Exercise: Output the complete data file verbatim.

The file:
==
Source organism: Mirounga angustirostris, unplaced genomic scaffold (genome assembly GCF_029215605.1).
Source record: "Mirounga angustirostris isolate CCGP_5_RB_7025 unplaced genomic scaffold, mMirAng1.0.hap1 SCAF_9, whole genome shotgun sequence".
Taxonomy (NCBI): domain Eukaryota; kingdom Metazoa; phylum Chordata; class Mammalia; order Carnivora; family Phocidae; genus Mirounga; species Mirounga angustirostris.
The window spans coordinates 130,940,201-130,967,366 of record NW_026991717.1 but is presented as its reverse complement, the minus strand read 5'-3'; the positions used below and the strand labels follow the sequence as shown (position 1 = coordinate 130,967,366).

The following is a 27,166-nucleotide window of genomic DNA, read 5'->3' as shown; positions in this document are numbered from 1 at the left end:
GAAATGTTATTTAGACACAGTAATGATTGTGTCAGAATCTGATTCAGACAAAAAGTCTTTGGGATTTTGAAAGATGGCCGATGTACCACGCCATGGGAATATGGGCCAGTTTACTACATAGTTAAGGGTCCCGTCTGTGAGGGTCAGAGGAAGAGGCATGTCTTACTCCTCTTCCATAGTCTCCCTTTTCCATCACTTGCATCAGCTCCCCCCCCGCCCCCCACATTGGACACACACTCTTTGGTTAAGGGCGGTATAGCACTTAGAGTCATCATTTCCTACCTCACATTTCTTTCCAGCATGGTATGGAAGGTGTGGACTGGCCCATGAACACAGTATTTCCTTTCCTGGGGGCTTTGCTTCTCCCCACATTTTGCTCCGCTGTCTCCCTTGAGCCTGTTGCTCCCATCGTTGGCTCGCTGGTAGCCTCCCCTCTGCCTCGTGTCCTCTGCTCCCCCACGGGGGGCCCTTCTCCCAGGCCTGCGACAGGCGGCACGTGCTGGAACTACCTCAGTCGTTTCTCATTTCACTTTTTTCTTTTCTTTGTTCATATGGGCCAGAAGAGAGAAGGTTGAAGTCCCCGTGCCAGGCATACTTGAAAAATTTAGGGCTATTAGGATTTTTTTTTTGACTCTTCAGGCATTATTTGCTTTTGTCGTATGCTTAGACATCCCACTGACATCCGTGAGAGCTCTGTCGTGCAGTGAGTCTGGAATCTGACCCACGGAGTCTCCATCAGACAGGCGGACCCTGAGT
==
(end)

Source organism: Mirounga angustirostris, unplaced genomic scaffold (genome assembly GCF_029215605.1).
Source record: "Mirounga angustirostris isolate CCGP_5_RB_7025 unplaced genomic scaffold, mMirAng1.0.hap1 SCAF_9, whole genome shotgun sequence".
Taxonomy (NCBI): domain Eukaryota; kingdom Metazoa; phylum Chordata; class Mammalia; order Carnivora; family Phocidae; genus Mirounga; species Mirounga angustirostris.
The window spans coordinates 130,940,201-130,967,366 of record NW_026991717.1 but is presented as its reverse complement, the minus strand read 5'-3'; the positions used below and the strand labels follow the sequence as shown (position 1 = coordinate 130,967,366).

The following is a 27,166-nucleotide window of genomic DNA, read 5'->3' as shown; positions in this document are numbered from 1 at the left end:
GAAATGTTATTTAGACACAGTAATGATTGTGTCAGAATCTGATTCAGACAAAAAGTCTTTGGGATTTTGAAAGATGGCCGATGTACCACGCCATGGGAATATGGGCCAGTTTACTACATAGTTAAGGGTCCCGTCTGTGAGGGTCAGAGGAAGAGGCATGTCTTACTCCTCTTCCATAGTCTCCCTTTTCCATCACTTGCATCAGCTCCCCCCCCGCCCCCCACATTGGACACACACTCTTTGGTTAAGGGCGGTATAGCACTTAGAGTCATCATTTCCTACCTCACATTTCTTTCCAGCATGGTATGGAAGGTGTGGACTGGCCCATGAACACAGTATTTCCTTTCCTGGGGGCTTTGCTTCTCCCCACATTTTGCTCCGCTGTCTCCCTTGAGCCTGTTGCTCCCATCGTTGGCTCGCTGGTAGCCTCCCCTCTGCCTCGTGTCCTCTGCTCCCCCACGGGGGGCCCTTCTCCCAGGCCTGCGACAGGCGGCACGTGCTGGAACTACCTCAGTCGTTTCTCATTTCACTTTTTTCTTTTCTTTGTTCATATGGGCCAGAAGAGAGAAGGTTGAAGTCCCCGTGCCAGGCATACTTGAAAAATTTAGGGCTATTAGGATTTTTTTTTTGACTCTTCAGGCATTATTTGCTTTTGTCGTATGCTTAGACATCCCACTGACATCCGTGAGAGCTCTGTCGTGCAGTGAGTCTGGAATCTGACCCACGGAGTCTCCATCAGACAGGCGGACCCTGAGT